How to Conduct a Proper Tour
Selling a gym membership is more than presenting a monthly fee and hoping it fits the customer’s budget. As we discussed in Part I Introduction & Goal Assessment, employees need to make the customer feel comfortable by using their name and asking questions to determine their fitness goals before revealing prices or touring the gym.
In Part II, we go over the essential steps to successfully introducing your gym to a prospect. In terms of the value sales process, this is where you sell both the tangible and intangible benefits of joining your gym, such as – lose weight and feel better!
Three key steps to a great gym tour
- Start in the section of the health club which reflects their fitness interests. If your client is interested in bulking up for a competition, don’t spend the first 10 minutes at cardio. A move like that will cause them to tune out and think less of you as a salesperson. After all, your actions show you weren’t listening, right?
- Put them on the equipment wherever possible. “The feel of the steel, seals the deal,” say experts in the fitness industry. This builds product value, as now you can offer tips and advice, illustrating a high level of knowledge and establishing a teacher-student style relationship that generates trust and engagement.
- Introduce your gym prospect to a happy (and talkative!) member. This instant comradery overcomes the sense of dread many people feel when first joining a gym: As if exercising in front of people wasn’t bad enough, now we have to face a roomful of strangers as well! Let your long-term member’s cheery disposition create a near-instant sense of belonging.
Two powerful sales techniques that build value
Assumptive Questions. These questions are framed as if the customer has already decided to become a member. Here is where the knowledge you gained during the introduction comes into play. For assumptive questions to work, you must have confidence in both your budding relationship with this client and in your own sales ability. These questions are frequently used to close sales, but in this case, we are just trying to make the customer think about their choices and options as a member, rather than whether or not they want to join your health club.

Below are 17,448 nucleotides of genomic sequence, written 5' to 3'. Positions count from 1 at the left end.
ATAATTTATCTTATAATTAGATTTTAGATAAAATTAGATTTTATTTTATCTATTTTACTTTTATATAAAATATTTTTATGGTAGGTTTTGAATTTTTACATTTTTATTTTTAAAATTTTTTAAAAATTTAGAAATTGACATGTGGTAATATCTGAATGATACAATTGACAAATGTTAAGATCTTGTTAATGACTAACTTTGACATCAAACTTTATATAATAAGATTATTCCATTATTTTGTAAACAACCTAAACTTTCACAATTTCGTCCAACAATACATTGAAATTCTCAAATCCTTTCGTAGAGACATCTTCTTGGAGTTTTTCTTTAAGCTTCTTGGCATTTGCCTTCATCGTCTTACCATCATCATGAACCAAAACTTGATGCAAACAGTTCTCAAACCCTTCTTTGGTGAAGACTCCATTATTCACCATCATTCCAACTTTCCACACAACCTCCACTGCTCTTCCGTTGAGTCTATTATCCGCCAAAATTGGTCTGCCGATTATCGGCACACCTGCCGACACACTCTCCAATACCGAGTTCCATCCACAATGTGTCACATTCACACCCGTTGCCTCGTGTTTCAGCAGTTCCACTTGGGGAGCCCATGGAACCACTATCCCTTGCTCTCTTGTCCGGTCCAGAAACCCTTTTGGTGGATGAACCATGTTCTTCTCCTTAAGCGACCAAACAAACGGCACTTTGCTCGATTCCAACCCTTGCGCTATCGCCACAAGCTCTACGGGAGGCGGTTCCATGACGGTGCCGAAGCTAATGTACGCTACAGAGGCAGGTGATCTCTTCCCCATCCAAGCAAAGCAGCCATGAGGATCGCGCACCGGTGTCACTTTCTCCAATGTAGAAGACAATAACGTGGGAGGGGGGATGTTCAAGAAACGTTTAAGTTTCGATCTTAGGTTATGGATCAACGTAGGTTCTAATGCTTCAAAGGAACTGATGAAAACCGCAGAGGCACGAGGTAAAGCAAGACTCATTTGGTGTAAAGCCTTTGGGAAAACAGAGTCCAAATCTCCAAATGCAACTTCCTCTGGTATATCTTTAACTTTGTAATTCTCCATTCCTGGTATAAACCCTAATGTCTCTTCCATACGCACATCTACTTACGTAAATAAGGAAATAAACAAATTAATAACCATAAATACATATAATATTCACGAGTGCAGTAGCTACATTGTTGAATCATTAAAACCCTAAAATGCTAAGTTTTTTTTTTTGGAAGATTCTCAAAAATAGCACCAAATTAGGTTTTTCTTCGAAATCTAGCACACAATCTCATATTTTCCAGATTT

This is what an assumptive question sounds like:
- What time are you more likely to use the club, in the morning or evening?
- How many days a week will you visit the gym?
- Will you take Spin or Body Flow Tuesday mornings?
Porcupine Questions. This technique “bounces” a negative statement or question back at the client. For example, if the prospect says, “Is it always dead in here?” rephrase the question to ask, “Is a quiet gym what you’re looking for?” Then lead into the appropriate answer by explaining how your gym offers the right vibe he or she prefers.
The objective of both assumptive and porcupine questions is to increase your client’s comfort level with you and the health club. In their mind, your club becomes where they would like to be, through generating a series of little “yesses.”
What about the membership price question?
Don’t be afraid to sidestep this question for now. The average prospect thinks about joining a gym for six months before stepping into a facility. Something told them today’s the day, so your job is to build value and confidence as to why your membership is worth the price.
If (or when!) they ask, simply answer that you offer several membership levels, but first you need to make sure this gym is a good fit. Assure them the membership includes showing them how to use the equipment and (perhaps) provides a complimentary personal training session to help customize their fitness routine.
It’s important to practice this particular part of the presentation beforehand. Figure out a good answer and make it sound natural. Remember, you’re not trying to take advantage of this customer. You’re giving yourself enough time and space to reinforce value and justify membership costs. If you’re not a low-budget gym, then price is going to be an issue. Establishing a strong case during the tour minimizes price objections later.
Next week, watch your inbox for Part III “Price Presentation,” where we’ll cover membership sales.
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